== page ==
Photo by Kyle West

By: Natalie Clark

When the quaint and beloved Westdale Theatre closed down in early 2017, residents of the Westdale community and many McMaster students were especially upset. Although fairly run down, the Westdale had been the community’s hot spot for Friday night dates, Hollywood’s must-see films and the best popcorn in town for as long as anyone could remember.

On Feb. 14, the Westdale community celebrated the long-awaited re-opening of the Westdale Theatre. Guests were told to dress in period attire for a special event accompanied by cocktails and a screening of the 1942 classic, Casablanca. The event also featured a silent auction, where guests could explore the new and improved venue while admiring local Hamilton art.

With searchlights lighting up the night sky and a red carpet gracing the floor of the doors of the theatre, the Westdale certainly dressed to impress for their grand re-opening. The 350 ticket event sold out in two weeks.

For the past 30 years, the Westdale was owned by an elderly man in Toronto. It wasn’t until he passed away that his family put the theatre up for sale, allowing new owners to claim the theatre, known as the Westdale Cinema Group.

“An enormous amount of changes were made… the theatre was in terrible condition, we spent 2.5 million dollars restoring it,” mentioned Fred Fuchs, chairperson of the Westdale Cinema Group.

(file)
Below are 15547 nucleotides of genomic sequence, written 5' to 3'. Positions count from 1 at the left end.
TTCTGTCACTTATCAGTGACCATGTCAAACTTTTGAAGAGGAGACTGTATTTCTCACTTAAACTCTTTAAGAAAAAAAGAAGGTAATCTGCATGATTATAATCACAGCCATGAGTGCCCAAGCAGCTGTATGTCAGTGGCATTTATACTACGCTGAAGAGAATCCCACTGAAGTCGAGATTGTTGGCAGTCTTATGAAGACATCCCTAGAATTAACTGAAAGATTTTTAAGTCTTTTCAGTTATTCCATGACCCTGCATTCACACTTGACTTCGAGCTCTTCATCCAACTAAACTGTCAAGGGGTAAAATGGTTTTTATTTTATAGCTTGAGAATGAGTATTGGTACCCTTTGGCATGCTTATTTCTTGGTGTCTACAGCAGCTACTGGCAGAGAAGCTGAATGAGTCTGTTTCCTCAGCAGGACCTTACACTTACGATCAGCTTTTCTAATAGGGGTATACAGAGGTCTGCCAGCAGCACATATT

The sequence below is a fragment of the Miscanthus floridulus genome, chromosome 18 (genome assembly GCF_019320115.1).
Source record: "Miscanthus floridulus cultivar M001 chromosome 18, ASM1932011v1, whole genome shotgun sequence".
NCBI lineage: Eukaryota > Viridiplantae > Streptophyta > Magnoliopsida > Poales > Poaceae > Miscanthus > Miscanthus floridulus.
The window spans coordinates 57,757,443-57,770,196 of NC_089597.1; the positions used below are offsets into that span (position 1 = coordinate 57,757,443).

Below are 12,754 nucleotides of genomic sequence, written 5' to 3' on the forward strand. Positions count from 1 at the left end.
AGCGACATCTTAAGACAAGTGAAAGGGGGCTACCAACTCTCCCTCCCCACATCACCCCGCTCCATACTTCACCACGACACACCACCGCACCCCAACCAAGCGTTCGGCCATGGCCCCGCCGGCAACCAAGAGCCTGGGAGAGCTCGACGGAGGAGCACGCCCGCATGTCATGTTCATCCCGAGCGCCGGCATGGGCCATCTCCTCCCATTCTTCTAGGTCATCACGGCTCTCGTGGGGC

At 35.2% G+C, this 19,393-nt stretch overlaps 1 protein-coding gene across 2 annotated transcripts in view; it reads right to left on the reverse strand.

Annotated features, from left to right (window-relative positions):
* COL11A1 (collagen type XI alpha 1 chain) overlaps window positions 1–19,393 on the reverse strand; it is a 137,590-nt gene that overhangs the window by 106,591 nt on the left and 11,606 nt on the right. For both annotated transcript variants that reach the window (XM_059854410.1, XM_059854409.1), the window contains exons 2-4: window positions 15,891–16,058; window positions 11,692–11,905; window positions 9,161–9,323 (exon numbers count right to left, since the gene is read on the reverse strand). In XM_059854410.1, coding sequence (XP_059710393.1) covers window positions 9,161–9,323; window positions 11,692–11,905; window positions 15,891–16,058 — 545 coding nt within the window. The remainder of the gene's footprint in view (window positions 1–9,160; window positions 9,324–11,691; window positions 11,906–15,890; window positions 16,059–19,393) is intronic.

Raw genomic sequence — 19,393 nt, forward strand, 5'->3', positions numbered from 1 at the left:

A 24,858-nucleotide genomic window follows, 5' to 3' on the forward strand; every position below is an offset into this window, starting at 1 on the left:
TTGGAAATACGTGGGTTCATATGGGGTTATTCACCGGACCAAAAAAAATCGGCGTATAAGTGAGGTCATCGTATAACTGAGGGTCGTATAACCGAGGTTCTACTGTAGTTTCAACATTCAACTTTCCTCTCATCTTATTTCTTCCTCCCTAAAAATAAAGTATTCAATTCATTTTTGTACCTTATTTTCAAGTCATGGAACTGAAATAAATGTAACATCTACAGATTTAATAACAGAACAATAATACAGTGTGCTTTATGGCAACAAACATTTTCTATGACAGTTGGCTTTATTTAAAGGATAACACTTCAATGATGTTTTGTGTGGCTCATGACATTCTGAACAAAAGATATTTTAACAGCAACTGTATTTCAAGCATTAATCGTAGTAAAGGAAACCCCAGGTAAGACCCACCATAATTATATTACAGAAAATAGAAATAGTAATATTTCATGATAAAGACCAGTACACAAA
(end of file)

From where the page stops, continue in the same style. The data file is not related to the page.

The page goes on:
“Besides equipping it with state-of-the-art projection, screens, new seats, new sound, new acoustic panelling, we also had to completely redo the air conditioning and the heating, the electrical system, the roof, the bathrooms — it was a complete overhaul of the entire theatre,” said Fuchs.

About two years later, the Westdale Theatre is back open for business, and the community is thrilled. Westdale resident and Silhouette alumnus, David Simpson, had one word to describe the re-opening event, “fabulous”.

“I think that the re-opening will be great for Westdale and for McMaster too, creating a hub for the community,” said Simpson.

Members of the Westdale community are thrilled about the re-opening of the theatre but are also admiring the other advantages that the theatre welcomes to the community.

“It’s wonderful to see it revitalized, and to see hundreds of people in the theatre is great,” said Vivian Lewis, a member of the Westdale community.

“I think that the theatre is going to bring a diversity of films to the community,” mentioned Lewis. “Right now in Hamilton we just have lots of box theatres that are showing the same thing on every screen, and so this theatre will be our chance to see more art films and more alternative films that aren’t currently available in Hamilton.”

Aside from standard film movies, the Westdale Theatre will also be hosting frequent live music shows, talks, performances and other special events.

“I’m excited about the idea that it’s not just a movie theatre anymore and that it’s also performance based,” said Sue Trerise-Adamson, another Westdale resident.

“I think that is a really good idea, and it expands all the possibilities of the theatre… I think it’s a real anchor for the whole community of Westdale,” mentioned Trerise-Adamson.

Westdale locals have already begun visiting the theatre for their regular screenings and are grateful to have the theatre back in the community.

Experience the new and improved Westdale Theatre on your own and check out all available screenings and shows on their website:


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The Artist
Starring: Jean Dejuardin
Directed by: Michael Hazanivicus